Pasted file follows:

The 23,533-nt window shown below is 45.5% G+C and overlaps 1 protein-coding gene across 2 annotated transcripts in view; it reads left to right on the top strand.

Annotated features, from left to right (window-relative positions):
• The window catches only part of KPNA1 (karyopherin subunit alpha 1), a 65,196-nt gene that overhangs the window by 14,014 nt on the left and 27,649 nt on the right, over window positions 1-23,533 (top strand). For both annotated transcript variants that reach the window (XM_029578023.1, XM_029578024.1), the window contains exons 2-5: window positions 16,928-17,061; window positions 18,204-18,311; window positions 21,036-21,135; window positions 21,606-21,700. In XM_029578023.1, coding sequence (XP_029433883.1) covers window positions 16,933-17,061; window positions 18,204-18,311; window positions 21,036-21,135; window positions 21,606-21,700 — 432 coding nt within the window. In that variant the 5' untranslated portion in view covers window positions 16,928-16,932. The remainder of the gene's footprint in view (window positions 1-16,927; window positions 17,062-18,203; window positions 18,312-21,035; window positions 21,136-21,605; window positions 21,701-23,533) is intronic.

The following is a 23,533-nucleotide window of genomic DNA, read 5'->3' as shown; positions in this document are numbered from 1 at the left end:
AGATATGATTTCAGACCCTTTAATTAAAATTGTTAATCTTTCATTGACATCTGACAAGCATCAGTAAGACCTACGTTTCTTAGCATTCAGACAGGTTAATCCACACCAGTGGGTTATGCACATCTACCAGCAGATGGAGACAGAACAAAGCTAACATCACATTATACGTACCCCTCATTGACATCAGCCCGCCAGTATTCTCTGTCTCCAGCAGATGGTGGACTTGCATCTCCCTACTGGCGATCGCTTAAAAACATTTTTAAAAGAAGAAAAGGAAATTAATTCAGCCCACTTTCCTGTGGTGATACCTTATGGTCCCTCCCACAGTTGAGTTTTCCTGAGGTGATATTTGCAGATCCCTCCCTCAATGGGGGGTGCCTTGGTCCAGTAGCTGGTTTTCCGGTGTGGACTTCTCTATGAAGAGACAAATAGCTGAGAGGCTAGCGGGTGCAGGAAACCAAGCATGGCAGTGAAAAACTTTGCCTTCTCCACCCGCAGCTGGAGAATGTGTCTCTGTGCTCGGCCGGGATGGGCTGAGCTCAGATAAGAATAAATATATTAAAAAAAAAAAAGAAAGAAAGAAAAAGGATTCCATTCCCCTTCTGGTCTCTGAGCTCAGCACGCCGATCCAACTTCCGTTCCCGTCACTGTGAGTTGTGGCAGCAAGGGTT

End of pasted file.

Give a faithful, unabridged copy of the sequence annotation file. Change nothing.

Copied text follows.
The 23,533-nt window shown below is 45.5% G+C and overlaps 1 protein-coding gene across 2 annotated transcripts in view; it reads left to right on the top strand.

Annotated features, from left to right (window-relative positions):
• The window catches only part of KPNA1 (karyopherin subunit alpha 1), a 65,196-nt gene that overhangs the window by 14,014 nt on the left and 27,649 nt on the right, over window positions 1-23,533 (top strand). For both annotated transcript variants that reach the window (XM_029578023.1, XM_029578024.1), the window contains exons 2-5: window positions 16,928-17,061; window positions 18,204-18,311; window positions 21,036-21,135; window positions 21,606-21,700. In XM_029578023.1, coding sequence (XP_029433883.1) covers window positions 16,933-17,061; window positions 18,204-18,311; window positions 21,036-21,135; window positions 21,606-21,700 — 432 coding nt within the window. In that variant the 5' untranslated portion in view covers window positions 16,928-16,932. The remainder of the gene's footprint in view (window positions 1-16,927; window positions 17,062-18,203; window positions 18,312-21,035; window positions 21,136-21,605; window positions 21,701-23,533) is intronic.

The following is a 23,533-nucleotide window of genomic DNA, read 5'->3' as shown; positions in this document are numbered from 1 at the left end:
AGATATGATTTCAGACCCTTTAATTAAAATTGTTAATCTTTCATTGACATCTGACAAGCATCAGTAAGACCTACGTTTCTTAGCATTCAGACAGGTTAATCCACACCAGTGGGTTATGCACATCTACCAGCAGATGGAGACAGAACAAAGCTAACATCACATTATACGTACCCCTCATTGACATCAGCCCGCCAGTATTCTCTGTCTCCAGCAGATGGTGGACTTGCATCTCCCTACTGGCGATCGCTTAAAAACATTTTTAAAAGAAGAAAAGGAAATTAATTCAGCCCACTTTCCTGTGGTGATACCTTATGGTCCCTCCCACAGTTGAGTTTTCCTGAGGTGATATTTGCAGATCCCTCCCTCAATGGGGGGTGCCTTGGTCCAGTAGCTGGTTTTCCGGTGTGGACTTCTCTATGAAGAGACAAATAGCTGAGAGGCTAGCGGGTGCAGGAAACCAAGCATGGCAGTGAAAAACTTTGCCTTCTCCACCCGCAGCTGGAGAATGTGTCTCTGTGCTCGGCCGGGATGGGCTGAGCTCAGATAAGAATAAATATATTAAAAAAAAAAAAGAAAGAAAGAAAAAGGATTCCATTCCCCTTCTGGTCTCTGAGCTCAGCACGCCGATCCAACTTCCGTTCCCGTCACTGTGAGTTGTGGCAGCAAGGGTT